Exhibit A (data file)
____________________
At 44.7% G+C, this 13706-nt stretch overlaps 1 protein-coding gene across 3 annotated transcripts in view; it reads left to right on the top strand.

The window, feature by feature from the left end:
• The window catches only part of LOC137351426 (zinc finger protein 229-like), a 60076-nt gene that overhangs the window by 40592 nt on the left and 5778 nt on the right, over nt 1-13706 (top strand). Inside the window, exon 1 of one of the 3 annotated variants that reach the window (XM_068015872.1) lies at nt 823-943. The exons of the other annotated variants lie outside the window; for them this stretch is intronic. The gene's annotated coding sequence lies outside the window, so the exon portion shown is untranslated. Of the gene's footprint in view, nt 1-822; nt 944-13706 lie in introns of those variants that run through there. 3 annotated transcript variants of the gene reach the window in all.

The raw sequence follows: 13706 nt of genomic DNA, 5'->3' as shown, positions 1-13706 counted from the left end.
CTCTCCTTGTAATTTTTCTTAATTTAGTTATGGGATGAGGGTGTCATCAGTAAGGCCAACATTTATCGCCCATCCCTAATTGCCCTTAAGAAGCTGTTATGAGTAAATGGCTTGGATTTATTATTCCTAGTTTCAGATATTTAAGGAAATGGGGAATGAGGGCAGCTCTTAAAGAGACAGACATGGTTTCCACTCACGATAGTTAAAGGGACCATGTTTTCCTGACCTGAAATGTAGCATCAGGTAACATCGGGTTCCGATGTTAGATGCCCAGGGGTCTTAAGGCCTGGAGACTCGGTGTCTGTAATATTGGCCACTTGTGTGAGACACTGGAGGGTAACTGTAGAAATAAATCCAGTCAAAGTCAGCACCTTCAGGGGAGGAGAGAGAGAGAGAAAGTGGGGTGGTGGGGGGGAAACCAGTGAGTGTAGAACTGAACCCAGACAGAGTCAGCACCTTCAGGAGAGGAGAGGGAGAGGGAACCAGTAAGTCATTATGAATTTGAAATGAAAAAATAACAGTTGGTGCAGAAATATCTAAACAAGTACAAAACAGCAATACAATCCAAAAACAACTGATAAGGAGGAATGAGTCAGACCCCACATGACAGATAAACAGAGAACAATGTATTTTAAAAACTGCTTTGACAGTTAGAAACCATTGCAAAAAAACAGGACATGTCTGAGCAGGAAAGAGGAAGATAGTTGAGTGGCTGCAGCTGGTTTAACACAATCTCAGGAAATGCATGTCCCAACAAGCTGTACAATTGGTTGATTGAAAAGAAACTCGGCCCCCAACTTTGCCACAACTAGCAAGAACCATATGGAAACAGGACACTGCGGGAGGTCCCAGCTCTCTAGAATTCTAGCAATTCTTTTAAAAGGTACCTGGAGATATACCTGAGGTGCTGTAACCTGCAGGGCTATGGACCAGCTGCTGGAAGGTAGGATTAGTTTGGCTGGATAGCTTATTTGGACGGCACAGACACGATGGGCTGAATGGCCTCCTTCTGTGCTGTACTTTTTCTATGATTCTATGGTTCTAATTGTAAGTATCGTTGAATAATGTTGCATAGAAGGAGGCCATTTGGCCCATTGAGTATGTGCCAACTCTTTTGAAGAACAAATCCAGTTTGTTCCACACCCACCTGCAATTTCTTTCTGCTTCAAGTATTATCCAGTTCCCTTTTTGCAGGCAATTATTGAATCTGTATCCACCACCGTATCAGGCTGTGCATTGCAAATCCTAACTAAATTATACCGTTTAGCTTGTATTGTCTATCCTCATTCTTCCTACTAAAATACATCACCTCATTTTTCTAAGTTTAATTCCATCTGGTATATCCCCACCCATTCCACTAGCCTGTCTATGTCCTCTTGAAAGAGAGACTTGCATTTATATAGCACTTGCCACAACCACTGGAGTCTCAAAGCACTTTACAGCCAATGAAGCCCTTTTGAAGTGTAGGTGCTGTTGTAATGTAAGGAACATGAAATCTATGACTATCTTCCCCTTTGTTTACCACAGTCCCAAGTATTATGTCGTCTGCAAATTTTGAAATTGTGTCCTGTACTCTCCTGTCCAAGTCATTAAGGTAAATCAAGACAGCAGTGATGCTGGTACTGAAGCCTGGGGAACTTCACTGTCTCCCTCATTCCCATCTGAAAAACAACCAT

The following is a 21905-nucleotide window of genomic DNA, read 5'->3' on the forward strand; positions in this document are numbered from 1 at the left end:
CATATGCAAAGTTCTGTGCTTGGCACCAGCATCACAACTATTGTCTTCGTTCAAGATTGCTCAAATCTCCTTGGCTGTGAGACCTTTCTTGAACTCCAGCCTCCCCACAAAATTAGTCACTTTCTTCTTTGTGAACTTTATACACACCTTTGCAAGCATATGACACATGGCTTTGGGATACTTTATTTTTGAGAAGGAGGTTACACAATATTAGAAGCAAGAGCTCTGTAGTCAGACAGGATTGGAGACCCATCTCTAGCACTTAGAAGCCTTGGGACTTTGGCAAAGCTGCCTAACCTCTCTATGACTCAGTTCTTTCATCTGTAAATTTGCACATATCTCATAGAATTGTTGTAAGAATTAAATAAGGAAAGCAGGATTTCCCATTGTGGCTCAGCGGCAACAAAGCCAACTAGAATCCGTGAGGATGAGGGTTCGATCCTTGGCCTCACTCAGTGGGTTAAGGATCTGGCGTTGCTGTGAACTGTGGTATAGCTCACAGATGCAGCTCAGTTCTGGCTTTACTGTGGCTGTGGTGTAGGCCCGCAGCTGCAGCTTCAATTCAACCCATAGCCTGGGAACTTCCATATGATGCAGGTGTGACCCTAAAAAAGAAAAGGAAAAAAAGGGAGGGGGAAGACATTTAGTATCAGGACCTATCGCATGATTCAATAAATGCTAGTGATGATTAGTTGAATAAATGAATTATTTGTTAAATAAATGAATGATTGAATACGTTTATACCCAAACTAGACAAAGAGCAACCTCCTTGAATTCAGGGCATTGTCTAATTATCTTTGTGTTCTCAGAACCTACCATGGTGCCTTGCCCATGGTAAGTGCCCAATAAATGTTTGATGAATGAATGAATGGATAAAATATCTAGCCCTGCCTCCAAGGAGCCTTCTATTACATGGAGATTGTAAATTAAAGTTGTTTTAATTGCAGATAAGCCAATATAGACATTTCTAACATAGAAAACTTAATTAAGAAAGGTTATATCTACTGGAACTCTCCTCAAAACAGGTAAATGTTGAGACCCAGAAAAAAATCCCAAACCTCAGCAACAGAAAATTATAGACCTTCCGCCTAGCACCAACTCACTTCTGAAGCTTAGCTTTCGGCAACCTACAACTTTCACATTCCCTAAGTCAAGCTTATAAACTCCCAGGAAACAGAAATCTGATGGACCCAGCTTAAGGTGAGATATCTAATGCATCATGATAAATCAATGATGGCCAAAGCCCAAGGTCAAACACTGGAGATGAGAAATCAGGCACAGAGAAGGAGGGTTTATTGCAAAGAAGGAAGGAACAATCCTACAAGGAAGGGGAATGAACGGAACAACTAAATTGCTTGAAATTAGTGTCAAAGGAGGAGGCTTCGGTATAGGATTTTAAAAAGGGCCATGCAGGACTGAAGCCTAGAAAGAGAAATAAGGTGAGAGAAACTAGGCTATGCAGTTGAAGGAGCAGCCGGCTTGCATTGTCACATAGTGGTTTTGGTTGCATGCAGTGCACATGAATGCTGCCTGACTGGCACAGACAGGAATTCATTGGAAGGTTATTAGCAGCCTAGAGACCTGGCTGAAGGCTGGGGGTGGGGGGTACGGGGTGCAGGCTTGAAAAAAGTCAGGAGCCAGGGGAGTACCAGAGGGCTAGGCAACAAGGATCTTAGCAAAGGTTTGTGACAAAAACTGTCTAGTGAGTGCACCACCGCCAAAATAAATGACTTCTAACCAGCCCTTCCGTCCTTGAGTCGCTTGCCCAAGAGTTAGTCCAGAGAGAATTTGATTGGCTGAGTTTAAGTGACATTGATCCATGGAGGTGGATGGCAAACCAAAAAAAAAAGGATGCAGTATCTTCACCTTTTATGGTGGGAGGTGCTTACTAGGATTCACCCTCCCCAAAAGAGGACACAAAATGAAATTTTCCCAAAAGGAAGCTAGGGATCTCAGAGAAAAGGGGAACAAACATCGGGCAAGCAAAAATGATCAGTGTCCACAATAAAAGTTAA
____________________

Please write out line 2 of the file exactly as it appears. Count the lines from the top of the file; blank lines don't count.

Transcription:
The window, feature by feature from the left end: